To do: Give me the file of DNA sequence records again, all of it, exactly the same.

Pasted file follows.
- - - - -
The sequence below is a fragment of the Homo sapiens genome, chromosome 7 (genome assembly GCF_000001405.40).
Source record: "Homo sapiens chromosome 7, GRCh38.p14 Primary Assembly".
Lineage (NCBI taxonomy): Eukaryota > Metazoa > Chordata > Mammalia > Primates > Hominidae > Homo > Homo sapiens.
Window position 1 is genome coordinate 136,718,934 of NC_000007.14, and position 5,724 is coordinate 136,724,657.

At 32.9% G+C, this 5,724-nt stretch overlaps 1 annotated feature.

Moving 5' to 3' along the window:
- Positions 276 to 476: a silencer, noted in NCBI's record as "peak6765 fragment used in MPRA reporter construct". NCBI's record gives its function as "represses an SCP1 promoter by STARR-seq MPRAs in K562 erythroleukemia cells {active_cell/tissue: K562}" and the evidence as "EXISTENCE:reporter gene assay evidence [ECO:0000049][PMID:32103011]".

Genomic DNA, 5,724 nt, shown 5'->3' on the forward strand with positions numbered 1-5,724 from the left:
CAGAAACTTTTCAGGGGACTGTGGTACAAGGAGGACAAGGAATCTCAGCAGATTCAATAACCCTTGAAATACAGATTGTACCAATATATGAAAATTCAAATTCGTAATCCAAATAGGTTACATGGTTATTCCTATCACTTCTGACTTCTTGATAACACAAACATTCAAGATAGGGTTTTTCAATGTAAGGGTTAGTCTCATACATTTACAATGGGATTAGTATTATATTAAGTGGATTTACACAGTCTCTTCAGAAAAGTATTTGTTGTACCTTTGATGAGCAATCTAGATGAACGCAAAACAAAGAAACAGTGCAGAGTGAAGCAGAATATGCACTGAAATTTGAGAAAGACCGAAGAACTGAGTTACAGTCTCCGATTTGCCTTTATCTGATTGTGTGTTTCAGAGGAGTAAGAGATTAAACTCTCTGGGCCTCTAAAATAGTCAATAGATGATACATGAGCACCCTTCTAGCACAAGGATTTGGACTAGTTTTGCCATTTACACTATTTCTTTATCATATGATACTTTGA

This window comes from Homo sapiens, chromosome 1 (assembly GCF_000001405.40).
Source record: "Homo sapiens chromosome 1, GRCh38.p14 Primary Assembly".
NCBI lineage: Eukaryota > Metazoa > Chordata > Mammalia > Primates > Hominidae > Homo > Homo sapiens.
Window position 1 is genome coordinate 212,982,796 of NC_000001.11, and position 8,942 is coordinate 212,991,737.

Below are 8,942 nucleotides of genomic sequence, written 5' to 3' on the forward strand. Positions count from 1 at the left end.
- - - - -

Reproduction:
The sequence below is a fragment of the Homo sapiens genome, chromosome 7 (genome assembly GCF_000001405.40).
Source record: "Homo sapiens chromosome 7, GRCh38.p14 Primary Assembly".
Lineage (NCBI taxonomy): Eukaryota > Metazoa > Chordata > Mammalia > Primates > Hominidae > Homo > Homo sapiens.
Window position 1 is genome coordinate 136,718,934 of NC_000007.14, and position 5,724 is coordinate 136,724,657.

At 32.9% G+C, this 5,724-nt stretch overlaps 1 annotated feature.

Moving 5' to 3' along the window:
- Positions 276 to 476: a silencer, noted in NCBI's record as "peak6765 fragment used in MPRA reporter construct". NCBI's record gives its function as "represses an SCP1 promoter by STARR-seq MPRAs in K562 erythroleukemia cells {active_cell/tissue: K562}" and the evidence as "EXISTENCE:reporter gene assay evidence [ECO:0000049][PMID:32103011]".

Genomic DNA, 5,724 nt, shown 5'->3' on the forward strand with positions numbered 1-5,724 from the left:
CAGAAACTTTTCAGGGGACTGTGGTACAAGGAGGACAAGGAATCTCAGCAGATTCAATAACCCTTGAAATACAGATTGTACCAATATATGAAAATTCAAATTCGTAATCCAAATAGGTTACATGGTTATTCCTATCACTTCTGACTTCTTGATAACACAAACATTCAAGATAGGGTTTTTCAATGTAAGGGTTAGTCTCATACATTTACAATGGGATTAGTATTATATTAAGTGGATTTACACAGTCTCTTCAGAAAAGTATTTGTTGTACCTTTGATGAGCAATCTAGATGAACGCAAAACAAAGAAACAGTGCAGAGTGAAGCAGAATATGCACTGAAATTTGAGAAAGACCGAAGAACTGAGTTACAGTCTCCGATTTGCCTTTATCTGATTGTGTGTTTCAGAGGAGTAAGAGATTAAACTCTCTGGGCCTCTAAAATAGTCAATAGATGATACATGAGCACCCTTCTAGCACAAGGATTTGGACTAGTTTTGCCATTTACACTATTTCTTTATCATATGATACTTTGA

This window comes from Homo sapiens, chromosome 1 (assembly GCF_000001405.40).
Source record: "Homo sapiens chromosome 1, GRCh38.p14 Primary Assembly".
NCBI lineage: Eukaryota > Metazoa > Chordata > Mammalia > Primates > Hominidae > Homo > Homo sapiens.
Window position 1 is genome coordinate 212,982,796 of NC_000001.11, and position 8,942 is coordinate 212,991,737.

Below are 8,942 nucleotides of genomic sequence, written 5' to 3' on the forward strand. Positions count from 1 at the left end.